It’s a neat process that creates a raw, somewhat varied and sometimes unpredictable aesthetic. You end up with 4×5 negatives you can scan and hold onto for years, and still get that cool little almost instant print. It has a raw look. Yes, you can create that look digitally. But it goes back to getting your hands dirty.

Eugene Amazon Micro-skatepark http://www.7aacc.com/2013/05/eugene-amazon-micro-skatepark/ http://www.7aacc.com/2013/05/eugene-amazon-micro-skatepark/#comments Mon, 20 May 2013 05:49:44 +0000 http://www.7aacc.com/?p=4077 lookback

The Amazon park is tiny. It’s a mini-snake run in the middle of a public park in Eugene, Oregon, which has a DIY quarterpipe at the end (which has a bit of a corner to it, and some ratty transitions). Shad and the crew from Goods BMX held a jam there today to raise money for some potential future DIY additions. A fresh knee height flat bar had just been DIY installed, and made for some extra lines in the park. This place has been there for several decades and is the type of place that if people keep chipping in to add to, could be really awesome. Regardless, it was fun. That’s Nathan Sykes above looking back. Read on to check out a few more snaps.

Levi Hucke’s dad Ben Hucke doing a can-can or something.

Shawn Mcintosh, mid pegs to over to manual line into the “deep end.”

Shawn Mcintosh again, can-can foot jam on the slick DIY quarter deck. He may be shitty, but this trick is not.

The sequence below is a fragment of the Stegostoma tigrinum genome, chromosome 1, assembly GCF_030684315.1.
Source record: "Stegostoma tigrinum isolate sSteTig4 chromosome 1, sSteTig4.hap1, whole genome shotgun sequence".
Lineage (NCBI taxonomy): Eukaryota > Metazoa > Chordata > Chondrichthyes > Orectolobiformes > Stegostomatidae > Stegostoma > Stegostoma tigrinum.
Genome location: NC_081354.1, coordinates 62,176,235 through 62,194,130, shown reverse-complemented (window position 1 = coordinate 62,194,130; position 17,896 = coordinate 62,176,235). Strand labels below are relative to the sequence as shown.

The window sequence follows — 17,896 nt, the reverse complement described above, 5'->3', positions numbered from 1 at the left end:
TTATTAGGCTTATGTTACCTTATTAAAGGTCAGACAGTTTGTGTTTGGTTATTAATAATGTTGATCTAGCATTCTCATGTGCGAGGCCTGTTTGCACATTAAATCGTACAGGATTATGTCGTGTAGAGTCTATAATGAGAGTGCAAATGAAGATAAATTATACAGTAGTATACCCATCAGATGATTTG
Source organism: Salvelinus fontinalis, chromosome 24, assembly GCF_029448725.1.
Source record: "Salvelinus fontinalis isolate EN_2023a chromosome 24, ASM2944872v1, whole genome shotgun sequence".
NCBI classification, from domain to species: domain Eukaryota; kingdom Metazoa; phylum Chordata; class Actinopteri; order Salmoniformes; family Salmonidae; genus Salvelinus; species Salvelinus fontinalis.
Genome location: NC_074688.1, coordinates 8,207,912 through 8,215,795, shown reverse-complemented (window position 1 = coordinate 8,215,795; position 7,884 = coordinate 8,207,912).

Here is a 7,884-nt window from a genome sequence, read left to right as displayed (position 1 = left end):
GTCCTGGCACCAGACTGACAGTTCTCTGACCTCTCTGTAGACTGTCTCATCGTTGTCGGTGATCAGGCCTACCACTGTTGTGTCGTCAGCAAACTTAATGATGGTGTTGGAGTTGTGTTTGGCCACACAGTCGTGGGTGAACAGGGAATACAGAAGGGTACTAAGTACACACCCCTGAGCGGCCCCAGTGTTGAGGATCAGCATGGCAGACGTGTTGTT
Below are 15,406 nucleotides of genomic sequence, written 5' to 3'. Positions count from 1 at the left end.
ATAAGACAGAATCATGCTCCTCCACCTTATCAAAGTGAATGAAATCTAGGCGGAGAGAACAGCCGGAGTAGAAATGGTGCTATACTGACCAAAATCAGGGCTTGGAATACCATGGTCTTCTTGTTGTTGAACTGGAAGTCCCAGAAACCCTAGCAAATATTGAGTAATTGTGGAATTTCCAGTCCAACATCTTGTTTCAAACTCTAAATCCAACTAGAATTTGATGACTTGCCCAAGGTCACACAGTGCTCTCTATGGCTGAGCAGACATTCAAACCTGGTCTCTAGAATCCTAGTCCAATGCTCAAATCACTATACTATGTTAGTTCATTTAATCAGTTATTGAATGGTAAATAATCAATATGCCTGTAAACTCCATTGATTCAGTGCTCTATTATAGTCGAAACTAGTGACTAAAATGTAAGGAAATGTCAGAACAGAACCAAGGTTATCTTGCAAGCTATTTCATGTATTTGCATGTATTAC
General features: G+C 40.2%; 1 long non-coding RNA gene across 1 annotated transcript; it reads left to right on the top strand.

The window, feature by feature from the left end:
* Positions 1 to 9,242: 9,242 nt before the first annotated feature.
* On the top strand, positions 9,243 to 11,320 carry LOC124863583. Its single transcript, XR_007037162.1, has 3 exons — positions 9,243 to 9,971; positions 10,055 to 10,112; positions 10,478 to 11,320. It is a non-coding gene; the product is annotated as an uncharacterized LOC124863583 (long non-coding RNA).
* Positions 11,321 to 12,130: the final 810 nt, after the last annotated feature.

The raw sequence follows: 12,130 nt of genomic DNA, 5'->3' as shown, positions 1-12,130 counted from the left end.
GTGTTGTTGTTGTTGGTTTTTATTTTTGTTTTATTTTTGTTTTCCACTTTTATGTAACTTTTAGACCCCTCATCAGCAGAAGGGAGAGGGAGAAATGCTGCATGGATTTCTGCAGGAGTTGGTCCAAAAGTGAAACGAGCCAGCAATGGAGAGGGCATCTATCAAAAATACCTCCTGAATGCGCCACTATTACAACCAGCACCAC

Nathan Sykes was blasting the quarter, and included some old school flair. A Joe Johnson-esque one-footed invert.

Ben Hucke, toboggan.

We hit up Frank Walter’s bad ass trails on the way home. Evan Lane was blasting.

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J. Mascis. Snow. People. Bikes. Skate… http://www.7aacc.com/2013/03/j-mascis-snow-people-bikes-skate/ Fri, 08 Mar 2013 18:52:56 +0000 http://www.7aacc.com/?p=4061 jmascis

This is a compilation of some misc. photo work from the last few months. A smattering of everything from the shot above of guitarist/singer J. Mascis (Dinosaur Jr., Witch) to bikes in a studio, to snowboarding and skateboarding.

Peter Line, Seattle, Washington.

Kevin Kowalski, Battleground, Washington.

Argonaut Carbon Fiber Road Bike in Studio.

Argonaut Carbon Fiber Road Bike in Studio.

Sarah Morrison, Portland, Oregon.

Reed Schneider, Big Sky, Montana.

Bonfire Snowboards founder Brad Steward, Portland, Oregon.

Johnnie Paxson, Mt. Hood, Oregon.

Johnnie Paxson, Mt. Hood, Oregon.

George Cutright, Welches, Oregon.

Clearing the Fog http://www.7aacc.com/2012/12/clearing-the-fog/ Sat, 15 Dec 2012 06:53:09 +0000 http://www.7aacc.com/?p=4050